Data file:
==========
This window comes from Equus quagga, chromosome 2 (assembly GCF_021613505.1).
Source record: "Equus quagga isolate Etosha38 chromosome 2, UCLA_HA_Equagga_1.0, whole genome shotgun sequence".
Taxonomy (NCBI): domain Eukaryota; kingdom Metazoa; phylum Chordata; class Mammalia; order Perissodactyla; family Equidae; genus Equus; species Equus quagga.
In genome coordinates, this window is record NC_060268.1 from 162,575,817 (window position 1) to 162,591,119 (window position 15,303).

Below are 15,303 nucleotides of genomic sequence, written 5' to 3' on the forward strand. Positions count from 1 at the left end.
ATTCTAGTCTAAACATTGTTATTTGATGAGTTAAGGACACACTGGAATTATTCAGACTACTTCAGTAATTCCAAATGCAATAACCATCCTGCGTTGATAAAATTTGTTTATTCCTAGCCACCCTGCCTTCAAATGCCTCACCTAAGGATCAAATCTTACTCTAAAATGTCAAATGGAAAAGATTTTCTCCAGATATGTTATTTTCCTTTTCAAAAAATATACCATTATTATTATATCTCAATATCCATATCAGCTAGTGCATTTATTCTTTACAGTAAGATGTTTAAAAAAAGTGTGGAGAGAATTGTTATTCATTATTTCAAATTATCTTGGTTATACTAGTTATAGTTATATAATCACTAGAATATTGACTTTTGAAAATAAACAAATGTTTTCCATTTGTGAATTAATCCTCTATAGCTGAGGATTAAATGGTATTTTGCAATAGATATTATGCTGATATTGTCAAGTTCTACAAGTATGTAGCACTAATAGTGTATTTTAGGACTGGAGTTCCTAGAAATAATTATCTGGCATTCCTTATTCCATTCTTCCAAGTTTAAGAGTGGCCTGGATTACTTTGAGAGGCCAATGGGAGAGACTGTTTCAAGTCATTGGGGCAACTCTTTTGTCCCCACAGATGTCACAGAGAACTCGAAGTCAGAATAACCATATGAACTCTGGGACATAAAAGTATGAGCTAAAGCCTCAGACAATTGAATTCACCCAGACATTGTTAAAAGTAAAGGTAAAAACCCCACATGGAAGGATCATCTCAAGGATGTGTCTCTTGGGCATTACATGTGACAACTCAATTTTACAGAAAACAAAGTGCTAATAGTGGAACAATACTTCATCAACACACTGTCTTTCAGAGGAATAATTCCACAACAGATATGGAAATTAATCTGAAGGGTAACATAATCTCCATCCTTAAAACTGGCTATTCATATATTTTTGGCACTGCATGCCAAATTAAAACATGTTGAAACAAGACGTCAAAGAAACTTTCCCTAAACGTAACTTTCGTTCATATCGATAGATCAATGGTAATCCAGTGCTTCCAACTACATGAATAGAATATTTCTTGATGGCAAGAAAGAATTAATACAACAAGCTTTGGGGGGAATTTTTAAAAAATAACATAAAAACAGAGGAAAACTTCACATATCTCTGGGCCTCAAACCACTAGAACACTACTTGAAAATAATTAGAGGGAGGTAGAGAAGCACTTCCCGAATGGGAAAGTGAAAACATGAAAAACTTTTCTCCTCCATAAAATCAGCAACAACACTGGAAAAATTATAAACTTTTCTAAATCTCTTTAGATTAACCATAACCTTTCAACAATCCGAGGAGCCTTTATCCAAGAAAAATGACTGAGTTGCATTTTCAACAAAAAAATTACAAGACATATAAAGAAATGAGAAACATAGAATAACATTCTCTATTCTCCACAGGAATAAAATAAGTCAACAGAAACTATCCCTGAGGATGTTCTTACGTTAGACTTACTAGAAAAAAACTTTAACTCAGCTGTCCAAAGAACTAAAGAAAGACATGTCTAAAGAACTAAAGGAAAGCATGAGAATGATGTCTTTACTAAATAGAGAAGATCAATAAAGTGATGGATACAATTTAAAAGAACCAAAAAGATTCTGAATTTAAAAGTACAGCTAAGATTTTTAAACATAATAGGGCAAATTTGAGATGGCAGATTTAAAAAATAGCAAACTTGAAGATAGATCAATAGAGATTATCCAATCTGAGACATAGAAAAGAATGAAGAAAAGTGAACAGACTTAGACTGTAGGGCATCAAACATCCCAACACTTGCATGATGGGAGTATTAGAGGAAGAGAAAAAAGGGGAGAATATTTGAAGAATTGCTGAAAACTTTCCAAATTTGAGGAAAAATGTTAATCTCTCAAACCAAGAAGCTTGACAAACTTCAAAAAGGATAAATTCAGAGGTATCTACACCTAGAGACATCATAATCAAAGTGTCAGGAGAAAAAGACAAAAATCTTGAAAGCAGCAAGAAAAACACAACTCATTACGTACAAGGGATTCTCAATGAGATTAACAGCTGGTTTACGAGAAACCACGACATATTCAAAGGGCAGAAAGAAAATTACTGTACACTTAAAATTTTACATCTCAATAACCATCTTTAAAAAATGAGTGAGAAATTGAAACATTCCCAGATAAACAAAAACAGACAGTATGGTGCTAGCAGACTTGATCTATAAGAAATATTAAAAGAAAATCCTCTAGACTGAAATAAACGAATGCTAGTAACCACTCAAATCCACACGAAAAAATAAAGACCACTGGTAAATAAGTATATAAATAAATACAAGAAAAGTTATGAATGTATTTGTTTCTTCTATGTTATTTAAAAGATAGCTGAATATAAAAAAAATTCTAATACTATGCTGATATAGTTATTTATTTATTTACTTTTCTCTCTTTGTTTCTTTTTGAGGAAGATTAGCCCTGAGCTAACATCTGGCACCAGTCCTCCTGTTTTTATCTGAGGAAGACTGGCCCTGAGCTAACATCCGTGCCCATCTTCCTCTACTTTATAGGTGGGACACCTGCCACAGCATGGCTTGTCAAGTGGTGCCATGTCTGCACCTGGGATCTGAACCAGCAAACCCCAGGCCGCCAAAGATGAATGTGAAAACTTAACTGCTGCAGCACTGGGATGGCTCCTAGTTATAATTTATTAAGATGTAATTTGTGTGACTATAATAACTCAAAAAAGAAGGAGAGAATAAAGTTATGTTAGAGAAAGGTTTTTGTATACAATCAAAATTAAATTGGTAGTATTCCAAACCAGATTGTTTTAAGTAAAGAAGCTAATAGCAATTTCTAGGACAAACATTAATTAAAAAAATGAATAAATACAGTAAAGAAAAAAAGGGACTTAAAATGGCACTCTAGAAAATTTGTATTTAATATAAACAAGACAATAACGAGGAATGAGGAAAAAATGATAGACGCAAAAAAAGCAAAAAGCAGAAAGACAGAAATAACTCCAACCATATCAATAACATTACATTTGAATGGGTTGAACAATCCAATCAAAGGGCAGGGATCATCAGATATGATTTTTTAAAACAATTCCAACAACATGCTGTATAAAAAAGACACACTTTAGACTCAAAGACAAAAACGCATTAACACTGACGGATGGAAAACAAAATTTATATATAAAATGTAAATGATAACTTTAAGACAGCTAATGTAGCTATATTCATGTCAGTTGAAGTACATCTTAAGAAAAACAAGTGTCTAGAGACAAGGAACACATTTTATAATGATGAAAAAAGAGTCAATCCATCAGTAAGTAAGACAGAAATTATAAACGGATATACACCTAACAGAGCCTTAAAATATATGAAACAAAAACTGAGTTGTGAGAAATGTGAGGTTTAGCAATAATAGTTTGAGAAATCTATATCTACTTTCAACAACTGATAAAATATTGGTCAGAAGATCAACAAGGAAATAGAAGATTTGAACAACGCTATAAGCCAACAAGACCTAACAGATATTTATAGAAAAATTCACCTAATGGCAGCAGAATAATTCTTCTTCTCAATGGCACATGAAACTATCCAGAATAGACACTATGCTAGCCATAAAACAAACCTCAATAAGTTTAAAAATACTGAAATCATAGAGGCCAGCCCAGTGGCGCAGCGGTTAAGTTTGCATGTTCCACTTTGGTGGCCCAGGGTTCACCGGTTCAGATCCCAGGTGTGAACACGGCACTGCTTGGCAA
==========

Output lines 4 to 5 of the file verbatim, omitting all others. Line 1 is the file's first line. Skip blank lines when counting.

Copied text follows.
In genome coordinates, this window is record NC_060268.1 from 162,575,817 (window position 1) to 162,591,119 (window position 15,303).

Below are 15,303 nucleotides of genomic sequence, written 5' to 3' on the forward strand. Positions count from 1 at the left end.